Ham radio operators from the SPA Amateur Radio Association in Hot Springs will participate in a national amateur radio exercise from 1-6 p.m. Saturday at the Garland County Department of Emergency Management facility parking lot, 401 Mid-America Blvd.
The event is an annual amateur radio activity organized since 1933 by The ARRL, The National Association for Amateur Radio in the United States.
"Hams from across North America ordinarily participate in Field Day by establishing temporary ham radio stations in public locations to demonstrate their skill and service. Their use of radio signals, which reach beyond borders, bring people together while providing essential communication in the service of communities. Field Day highlights ham radio's ability to work reliably under any conditions from almost any location and create an independent, wireless communications network," a news release said.
"Some hams from Arkansas will also use the radio stations set up in their homes or taken to their backyards and other locations to operate individually or with their families. Many hams have portable radio communication capability that includes alternative energy sources such as generators, solar panels, and batteries to power their equipment," it said.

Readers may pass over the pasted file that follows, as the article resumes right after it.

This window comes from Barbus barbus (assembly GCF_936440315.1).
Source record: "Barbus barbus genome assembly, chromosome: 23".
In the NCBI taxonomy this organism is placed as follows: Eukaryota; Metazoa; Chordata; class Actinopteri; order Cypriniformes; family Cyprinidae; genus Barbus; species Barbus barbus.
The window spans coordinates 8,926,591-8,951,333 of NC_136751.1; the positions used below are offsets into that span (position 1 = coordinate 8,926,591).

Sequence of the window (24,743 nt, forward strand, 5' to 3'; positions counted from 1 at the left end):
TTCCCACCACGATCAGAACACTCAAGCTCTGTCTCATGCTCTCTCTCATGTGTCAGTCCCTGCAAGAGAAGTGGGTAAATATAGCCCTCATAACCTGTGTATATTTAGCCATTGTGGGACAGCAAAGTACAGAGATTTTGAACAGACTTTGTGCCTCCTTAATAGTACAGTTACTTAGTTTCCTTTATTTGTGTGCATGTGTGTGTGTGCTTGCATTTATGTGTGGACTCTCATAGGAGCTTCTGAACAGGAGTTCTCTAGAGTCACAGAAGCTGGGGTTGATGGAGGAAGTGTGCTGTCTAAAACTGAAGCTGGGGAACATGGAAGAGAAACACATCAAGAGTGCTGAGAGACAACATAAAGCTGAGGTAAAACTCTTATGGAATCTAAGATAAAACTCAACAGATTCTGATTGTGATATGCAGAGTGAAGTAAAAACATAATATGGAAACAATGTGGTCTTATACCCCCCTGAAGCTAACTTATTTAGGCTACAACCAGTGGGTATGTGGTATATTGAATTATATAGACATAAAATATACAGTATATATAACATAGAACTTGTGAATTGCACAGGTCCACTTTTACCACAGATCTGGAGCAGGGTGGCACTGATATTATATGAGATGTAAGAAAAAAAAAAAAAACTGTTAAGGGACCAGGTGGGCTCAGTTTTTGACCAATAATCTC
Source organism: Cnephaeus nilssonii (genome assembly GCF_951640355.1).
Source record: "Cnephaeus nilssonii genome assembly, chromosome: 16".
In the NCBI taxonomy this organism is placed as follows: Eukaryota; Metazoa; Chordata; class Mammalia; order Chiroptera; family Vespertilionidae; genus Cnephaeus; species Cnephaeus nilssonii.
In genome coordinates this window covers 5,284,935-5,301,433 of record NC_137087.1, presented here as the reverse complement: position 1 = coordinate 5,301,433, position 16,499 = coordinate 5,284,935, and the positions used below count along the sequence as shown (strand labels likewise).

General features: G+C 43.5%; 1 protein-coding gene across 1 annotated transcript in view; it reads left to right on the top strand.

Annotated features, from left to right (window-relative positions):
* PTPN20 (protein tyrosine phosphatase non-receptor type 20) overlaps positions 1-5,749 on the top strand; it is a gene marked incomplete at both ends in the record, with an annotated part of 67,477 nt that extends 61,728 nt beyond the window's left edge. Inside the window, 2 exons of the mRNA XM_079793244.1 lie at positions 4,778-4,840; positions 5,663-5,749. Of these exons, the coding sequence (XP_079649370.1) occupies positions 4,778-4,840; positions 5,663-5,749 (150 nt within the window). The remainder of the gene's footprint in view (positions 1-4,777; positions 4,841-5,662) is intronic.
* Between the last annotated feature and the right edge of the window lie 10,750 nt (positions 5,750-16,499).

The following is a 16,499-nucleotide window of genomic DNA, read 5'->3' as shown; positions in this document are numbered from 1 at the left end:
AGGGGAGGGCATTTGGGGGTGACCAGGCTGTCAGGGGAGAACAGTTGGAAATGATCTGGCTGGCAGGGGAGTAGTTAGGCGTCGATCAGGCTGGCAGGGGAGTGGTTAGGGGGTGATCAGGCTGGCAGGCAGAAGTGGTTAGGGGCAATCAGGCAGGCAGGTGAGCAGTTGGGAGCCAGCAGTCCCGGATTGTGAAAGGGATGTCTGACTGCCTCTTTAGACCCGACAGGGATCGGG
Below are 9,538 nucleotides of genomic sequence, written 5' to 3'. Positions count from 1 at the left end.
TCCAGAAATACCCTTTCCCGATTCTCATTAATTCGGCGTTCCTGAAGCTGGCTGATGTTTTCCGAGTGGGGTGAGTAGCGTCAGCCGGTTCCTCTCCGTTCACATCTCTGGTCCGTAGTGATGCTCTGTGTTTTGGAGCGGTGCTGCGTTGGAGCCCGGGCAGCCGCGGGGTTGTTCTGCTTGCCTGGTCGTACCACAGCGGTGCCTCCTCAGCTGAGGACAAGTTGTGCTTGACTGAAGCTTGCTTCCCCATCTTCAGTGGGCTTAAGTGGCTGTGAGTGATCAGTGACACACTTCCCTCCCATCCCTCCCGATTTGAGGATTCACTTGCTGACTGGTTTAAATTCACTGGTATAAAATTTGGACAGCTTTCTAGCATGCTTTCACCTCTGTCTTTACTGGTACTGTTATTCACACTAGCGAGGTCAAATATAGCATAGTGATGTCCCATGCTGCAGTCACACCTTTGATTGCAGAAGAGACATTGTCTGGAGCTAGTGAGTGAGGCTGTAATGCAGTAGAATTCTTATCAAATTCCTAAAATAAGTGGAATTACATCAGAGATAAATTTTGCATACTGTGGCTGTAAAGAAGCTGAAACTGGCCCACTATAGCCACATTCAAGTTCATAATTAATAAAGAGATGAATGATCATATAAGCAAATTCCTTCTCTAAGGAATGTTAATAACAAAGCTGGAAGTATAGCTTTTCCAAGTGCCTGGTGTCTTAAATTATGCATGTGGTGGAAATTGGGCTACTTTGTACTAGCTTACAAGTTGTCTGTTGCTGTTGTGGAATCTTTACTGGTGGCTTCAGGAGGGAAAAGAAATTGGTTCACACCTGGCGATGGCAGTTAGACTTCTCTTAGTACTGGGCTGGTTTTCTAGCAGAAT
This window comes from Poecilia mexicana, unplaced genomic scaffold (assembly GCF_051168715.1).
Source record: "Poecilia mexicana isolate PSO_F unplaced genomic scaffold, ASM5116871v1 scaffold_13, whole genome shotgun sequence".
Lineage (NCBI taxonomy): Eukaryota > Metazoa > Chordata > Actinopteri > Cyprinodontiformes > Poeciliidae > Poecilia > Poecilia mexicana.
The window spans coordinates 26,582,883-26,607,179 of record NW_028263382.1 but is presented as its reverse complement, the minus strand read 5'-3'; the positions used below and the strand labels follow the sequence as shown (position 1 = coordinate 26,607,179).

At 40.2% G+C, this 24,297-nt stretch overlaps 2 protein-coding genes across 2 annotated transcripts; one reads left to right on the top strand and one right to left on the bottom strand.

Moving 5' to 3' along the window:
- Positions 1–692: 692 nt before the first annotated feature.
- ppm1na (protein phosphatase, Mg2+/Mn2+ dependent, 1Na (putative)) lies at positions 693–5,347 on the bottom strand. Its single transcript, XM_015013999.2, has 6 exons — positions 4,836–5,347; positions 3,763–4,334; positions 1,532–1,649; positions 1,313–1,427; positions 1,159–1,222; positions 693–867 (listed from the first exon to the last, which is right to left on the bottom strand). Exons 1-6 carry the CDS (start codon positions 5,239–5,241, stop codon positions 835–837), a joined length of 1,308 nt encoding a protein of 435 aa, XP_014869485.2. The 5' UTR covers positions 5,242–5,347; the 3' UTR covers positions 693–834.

This year's event is also noteworthy given that a particularly active hurricane season is predicted.
"Hams have a long history of serving our communities when storms or other disasters damage critical communication infrastructure, including cell towers," Bob King, W5LVB, President of the SPA Amateur Radio Association, said in the release.
"Ham radio functions completely independently of the internet and phone systems and a station can be set up almost anywhere in minutes. Hams can quickly raise a wire antenna in a tree or on a mast, connect it to a radio and power source, and communicate effectively with others," King said.
During Field Day 2021, more than 26,000 hams participated from thousands of locations across North America. According to ARRL, there are more than 750,000 amateur radio licensees in the United States and an estimated 3 million worldwide.
Among the tenets of the Amateur Radio Service is developing and practicing skills in radio technology and radio communications, and even contributing to international goodwill, the release said.
Hams range in age from as young as 9 to older than 100.
A self-study license guide is available from ARRL. The ARRL Ham Radio License Manual is available at https://bit.ly/3HLiBuf, or for Kindle, https://amzn.to/3QBQi5s.
For more information about ARRL Field Day and ham radio, contact the SPA Amateur Radio Association by email at [email protected] or visit http://www.arrl.org/what-is-ham-radio.